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The more things change, the more they stay the same for Eric Roth

By Konrad Putzier

There are plenty of sons in real estate who took over their father’s business and decided to stick with a proven strategy. And then there’s Eric Roth.

Eric and Selwyn Roth
Eric and Selwyn Roth

When he took over Friedman-Roth Realty Services from his father Selwyn in 1991, the company had only one business: commercial brokerage. Twenty years later, it has evolved into something of an omnivore.

Roth still brokers sales of multifamily buildings — the company’s bread and butter in the 1970s and 80s — but now spends more time and money buying non-performing debt and making bridge loans through Friedman-Roth’s sister company, Brick Realty Capital. He also manages properties and invests in multifamily buildings, although the latter business line has taken a backseat recently. “The company my dad started has changed a lot because opportunities change,” Roth said. “In pockets of opportunities you have to be able to change to be successful.”

In the early 1990s, when the market was down and brokerage business was hard to come by, Roth shifted the company’s focus to invest in and manage smaller multifamily buildings. Now, amid ballooning property prices and shrinking cap rates, he has changed track again and become an active lender.

“In lending, we can lend at ten to 12 percent. If we bought the building, we’d be lucky to get a two percent return,” Roth said.

Friedman-Roth’s brokerage business still chugs along rather successfully, managed by partners George Niblock and Joel Radmin, but it has become less important to Eric Roth’s business fortunes.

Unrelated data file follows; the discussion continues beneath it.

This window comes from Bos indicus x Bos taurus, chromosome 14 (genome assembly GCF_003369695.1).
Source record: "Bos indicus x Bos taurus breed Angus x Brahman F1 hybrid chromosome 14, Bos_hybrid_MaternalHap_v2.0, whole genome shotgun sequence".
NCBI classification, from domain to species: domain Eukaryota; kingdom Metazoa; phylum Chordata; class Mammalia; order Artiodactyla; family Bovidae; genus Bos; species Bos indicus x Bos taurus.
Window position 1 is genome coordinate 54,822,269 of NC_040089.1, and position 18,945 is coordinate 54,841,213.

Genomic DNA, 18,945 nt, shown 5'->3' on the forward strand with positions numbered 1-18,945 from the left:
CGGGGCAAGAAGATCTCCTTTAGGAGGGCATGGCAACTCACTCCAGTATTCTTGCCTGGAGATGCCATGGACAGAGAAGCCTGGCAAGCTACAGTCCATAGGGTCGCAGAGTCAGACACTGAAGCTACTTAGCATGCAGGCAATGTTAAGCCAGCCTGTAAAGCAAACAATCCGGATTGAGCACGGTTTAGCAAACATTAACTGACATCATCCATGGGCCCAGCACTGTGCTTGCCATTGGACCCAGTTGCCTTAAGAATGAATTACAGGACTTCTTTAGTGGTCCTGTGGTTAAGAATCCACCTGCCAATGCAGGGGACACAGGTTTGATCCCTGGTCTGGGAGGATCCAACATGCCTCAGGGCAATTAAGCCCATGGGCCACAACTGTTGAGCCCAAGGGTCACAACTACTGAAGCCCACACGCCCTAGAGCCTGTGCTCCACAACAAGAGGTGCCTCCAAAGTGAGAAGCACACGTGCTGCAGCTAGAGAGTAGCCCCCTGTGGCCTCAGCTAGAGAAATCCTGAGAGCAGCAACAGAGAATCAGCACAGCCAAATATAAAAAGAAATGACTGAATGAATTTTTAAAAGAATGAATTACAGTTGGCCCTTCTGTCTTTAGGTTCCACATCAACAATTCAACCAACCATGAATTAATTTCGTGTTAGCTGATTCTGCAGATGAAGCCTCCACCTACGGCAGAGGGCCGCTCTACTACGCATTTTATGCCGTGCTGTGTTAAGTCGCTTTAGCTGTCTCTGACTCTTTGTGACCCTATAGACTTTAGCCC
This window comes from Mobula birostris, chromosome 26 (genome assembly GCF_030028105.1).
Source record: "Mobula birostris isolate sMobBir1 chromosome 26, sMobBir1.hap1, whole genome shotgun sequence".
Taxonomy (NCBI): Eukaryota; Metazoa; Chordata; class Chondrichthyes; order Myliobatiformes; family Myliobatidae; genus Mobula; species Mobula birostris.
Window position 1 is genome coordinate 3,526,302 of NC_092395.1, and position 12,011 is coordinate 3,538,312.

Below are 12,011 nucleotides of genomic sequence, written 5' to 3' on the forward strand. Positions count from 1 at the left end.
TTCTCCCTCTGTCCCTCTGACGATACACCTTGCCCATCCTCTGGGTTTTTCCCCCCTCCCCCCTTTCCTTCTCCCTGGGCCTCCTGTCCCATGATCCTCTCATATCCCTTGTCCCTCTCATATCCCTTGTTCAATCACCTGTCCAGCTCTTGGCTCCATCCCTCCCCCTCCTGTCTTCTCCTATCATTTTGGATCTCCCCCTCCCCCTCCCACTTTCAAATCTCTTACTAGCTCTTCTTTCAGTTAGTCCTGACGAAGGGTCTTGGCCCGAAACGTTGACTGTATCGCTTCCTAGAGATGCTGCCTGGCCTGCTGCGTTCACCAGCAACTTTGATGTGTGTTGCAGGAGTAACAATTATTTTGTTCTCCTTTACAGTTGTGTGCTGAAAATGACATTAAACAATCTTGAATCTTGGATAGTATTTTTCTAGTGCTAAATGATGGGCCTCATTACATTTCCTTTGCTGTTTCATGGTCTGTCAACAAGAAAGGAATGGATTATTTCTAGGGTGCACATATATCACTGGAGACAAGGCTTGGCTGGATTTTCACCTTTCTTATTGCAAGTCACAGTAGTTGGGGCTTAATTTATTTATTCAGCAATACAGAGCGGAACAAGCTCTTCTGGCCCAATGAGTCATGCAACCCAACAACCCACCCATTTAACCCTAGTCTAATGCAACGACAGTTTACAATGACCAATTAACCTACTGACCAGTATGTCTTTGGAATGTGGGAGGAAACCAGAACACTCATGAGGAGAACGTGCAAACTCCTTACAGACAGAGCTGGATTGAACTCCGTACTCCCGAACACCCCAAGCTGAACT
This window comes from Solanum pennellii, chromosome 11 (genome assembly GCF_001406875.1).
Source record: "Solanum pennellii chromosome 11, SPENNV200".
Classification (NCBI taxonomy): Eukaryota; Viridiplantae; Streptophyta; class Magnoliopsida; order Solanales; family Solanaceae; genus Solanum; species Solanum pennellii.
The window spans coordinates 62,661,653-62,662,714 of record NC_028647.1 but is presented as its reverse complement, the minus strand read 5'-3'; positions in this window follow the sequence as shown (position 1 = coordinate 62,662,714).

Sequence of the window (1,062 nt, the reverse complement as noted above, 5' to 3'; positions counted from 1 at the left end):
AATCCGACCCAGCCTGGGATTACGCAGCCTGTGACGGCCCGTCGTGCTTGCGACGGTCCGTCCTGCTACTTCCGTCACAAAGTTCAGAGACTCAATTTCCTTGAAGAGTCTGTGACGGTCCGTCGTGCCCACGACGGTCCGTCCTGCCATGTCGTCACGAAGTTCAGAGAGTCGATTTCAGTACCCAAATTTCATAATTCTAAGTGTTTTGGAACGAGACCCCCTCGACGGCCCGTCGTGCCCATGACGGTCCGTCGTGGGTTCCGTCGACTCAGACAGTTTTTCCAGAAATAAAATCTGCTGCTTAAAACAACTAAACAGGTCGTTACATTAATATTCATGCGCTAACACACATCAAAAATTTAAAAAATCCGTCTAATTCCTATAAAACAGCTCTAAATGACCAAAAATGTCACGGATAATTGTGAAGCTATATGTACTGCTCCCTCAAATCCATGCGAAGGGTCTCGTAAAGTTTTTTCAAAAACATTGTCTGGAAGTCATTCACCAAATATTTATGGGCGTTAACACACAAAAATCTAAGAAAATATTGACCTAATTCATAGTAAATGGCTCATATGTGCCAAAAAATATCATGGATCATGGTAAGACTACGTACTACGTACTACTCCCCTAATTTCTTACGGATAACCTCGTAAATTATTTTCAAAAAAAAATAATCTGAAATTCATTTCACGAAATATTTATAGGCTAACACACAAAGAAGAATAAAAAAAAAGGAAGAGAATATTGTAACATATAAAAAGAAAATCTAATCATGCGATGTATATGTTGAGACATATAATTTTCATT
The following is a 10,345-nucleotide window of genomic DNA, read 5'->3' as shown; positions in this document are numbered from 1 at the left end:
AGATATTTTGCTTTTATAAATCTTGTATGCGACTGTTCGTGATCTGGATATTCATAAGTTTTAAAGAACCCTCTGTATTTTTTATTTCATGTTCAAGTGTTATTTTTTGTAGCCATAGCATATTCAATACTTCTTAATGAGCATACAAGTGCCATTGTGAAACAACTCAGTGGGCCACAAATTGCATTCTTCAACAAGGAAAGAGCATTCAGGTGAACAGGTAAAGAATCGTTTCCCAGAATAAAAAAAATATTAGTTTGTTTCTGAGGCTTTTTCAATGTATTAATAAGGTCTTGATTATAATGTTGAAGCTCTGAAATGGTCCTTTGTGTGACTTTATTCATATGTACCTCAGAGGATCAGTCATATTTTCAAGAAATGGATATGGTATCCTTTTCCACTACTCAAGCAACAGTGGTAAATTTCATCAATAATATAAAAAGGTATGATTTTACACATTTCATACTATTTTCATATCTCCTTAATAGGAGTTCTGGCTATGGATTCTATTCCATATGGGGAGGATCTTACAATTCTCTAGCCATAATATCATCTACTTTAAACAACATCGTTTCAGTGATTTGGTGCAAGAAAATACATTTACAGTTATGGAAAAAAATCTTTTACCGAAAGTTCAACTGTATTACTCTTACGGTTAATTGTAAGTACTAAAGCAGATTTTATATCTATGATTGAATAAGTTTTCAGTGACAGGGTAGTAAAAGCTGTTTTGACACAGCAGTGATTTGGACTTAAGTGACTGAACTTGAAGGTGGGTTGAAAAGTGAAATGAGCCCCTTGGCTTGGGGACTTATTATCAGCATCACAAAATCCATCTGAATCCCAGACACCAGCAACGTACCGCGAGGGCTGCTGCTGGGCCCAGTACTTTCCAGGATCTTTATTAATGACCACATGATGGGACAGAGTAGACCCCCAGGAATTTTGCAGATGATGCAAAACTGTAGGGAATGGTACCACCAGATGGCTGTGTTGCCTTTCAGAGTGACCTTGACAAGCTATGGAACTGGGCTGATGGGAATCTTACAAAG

In another sense, the company hasn’t changed much though: Its success still depends to some extent on the reputation earned by its founder. Selwyn Roth, Eric’s father, founded Friedman-Roth with Jesse Friedman in 1974 at a time when competition in commercial brokerage was arguably less intense as current powerhouses like Massey Knakal or Eastern Consolidated hadn’t even been conceived.

Eric Roth witnessed the brokerage’s growth firsthand, joining his father at contract closings as a child and working for the company during summers in college.
While his father wanted him to join the company full-time, Eric had his own plans and decided to work in property management. With his dad’s help, he got a job as a property manager for the influential developer Sol Goldman. “I didn’t know a thing about property management, so I guess Sol did him a favor by hiring me,” he recalled.

“Sol said ‘in three weeks, you either understand property management or not’. Three weeks later, I still had the job, so I must have done something right.”
Three years later, in 1984, his father proved helpful once again when he alerted Eric to a walk-up multifamily building on 29th Street that was for sale. Eric formed a limited partnership with a friend and bought the building with money from his own savings and relatives.

After leaving Goldman’s company, Roth took up a room in Friedman-Roth’s offices and began his career as an independent real estate investor. Throughout the 1980s, he bought ten multifamily buildings — mostly in Manhattan — and took over their management. But soon he found himself pulled into his father’s business.

When Jesse Friedman became ill, Selwyn Roth asked his son to jump in on his behalf. “How do you not help your father when he asks you for help?” Eric Roth said. He continued investing in real estate, but stayed away from any properties his brokerage clients might be interested in to avoid conflicts of interest.

In 1991, Eric Roth’s career took another twist when his father suddenly retired at age 62, breaking the news at their weekly dinner together. “I asked him when, and he said tomorrow. I was flabbergasted,” he recalled.

Although Selwyn Roth, who is 84 today, has stayed out of the business since his retirement, Eric said his reputation still impacts the company.
“Until I was 25, I was always called Selwyn’s son,” he said. “At the time it bothered me. But now it’s an honor.”

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